Commercial white papers are universal tools to inform clients of what is behind of what is being sold.
But white papers are extremely useful in some cases and extremely useless in others. It is necessary to understand their nature in order to define when and how to use them and how to design their content.
A commercial white paper explains the solution that is behind a product or service. It is not a description of a product or a service; that is the functionality of a brochure.
The design of white papers needs to be neutral, it cannot sell anything. It is implicitly a “teaching material”, which means that it has to be focused on providing something useful.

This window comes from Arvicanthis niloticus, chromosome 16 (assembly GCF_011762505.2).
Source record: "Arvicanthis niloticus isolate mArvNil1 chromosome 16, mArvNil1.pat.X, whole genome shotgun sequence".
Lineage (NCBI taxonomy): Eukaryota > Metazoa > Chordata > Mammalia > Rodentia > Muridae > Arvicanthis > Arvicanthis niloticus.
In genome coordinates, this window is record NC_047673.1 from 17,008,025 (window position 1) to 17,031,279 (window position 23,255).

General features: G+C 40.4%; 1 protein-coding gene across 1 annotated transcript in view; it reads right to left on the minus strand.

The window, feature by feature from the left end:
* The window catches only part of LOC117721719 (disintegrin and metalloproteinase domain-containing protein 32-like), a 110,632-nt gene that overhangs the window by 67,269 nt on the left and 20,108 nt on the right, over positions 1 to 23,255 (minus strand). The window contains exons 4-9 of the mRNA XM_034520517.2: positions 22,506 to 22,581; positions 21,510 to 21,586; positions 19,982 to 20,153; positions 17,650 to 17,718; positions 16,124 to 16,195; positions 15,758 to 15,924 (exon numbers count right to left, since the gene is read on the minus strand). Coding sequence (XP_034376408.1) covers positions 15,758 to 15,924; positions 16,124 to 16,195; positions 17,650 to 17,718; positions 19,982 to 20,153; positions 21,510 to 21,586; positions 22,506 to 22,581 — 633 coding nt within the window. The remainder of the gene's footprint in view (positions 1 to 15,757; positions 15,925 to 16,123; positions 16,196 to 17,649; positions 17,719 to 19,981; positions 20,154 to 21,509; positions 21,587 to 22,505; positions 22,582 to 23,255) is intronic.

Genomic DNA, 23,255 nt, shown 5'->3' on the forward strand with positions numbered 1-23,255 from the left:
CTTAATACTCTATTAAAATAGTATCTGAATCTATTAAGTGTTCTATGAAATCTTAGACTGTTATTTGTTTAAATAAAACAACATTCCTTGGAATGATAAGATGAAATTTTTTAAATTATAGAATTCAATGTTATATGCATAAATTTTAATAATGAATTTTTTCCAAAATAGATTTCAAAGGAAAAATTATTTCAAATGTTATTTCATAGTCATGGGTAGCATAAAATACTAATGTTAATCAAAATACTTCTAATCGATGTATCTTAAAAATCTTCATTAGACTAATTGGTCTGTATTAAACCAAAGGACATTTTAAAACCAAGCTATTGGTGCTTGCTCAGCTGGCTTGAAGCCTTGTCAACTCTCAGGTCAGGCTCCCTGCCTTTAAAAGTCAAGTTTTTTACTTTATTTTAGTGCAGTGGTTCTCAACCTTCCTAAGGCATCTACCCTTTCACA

Therefore, commercial white papers have to be useful information for the market that helps readers to solve a problem.
They need to provide the basics of the technology that sustains the solution of the problem and need to be sustained by the authoritative role that is implicit in the brand of the company. If the brand doesn’t suffice, a personal, credible and authoritative role can be a substitute for it.
The adequate use of white papers allows expanding the boundaries of a business into other areas where the solutions provided are useful.
Some typical markets for the use of white papers are: medicine, technology, industry, knowledge businesses, information technology, sports, etc.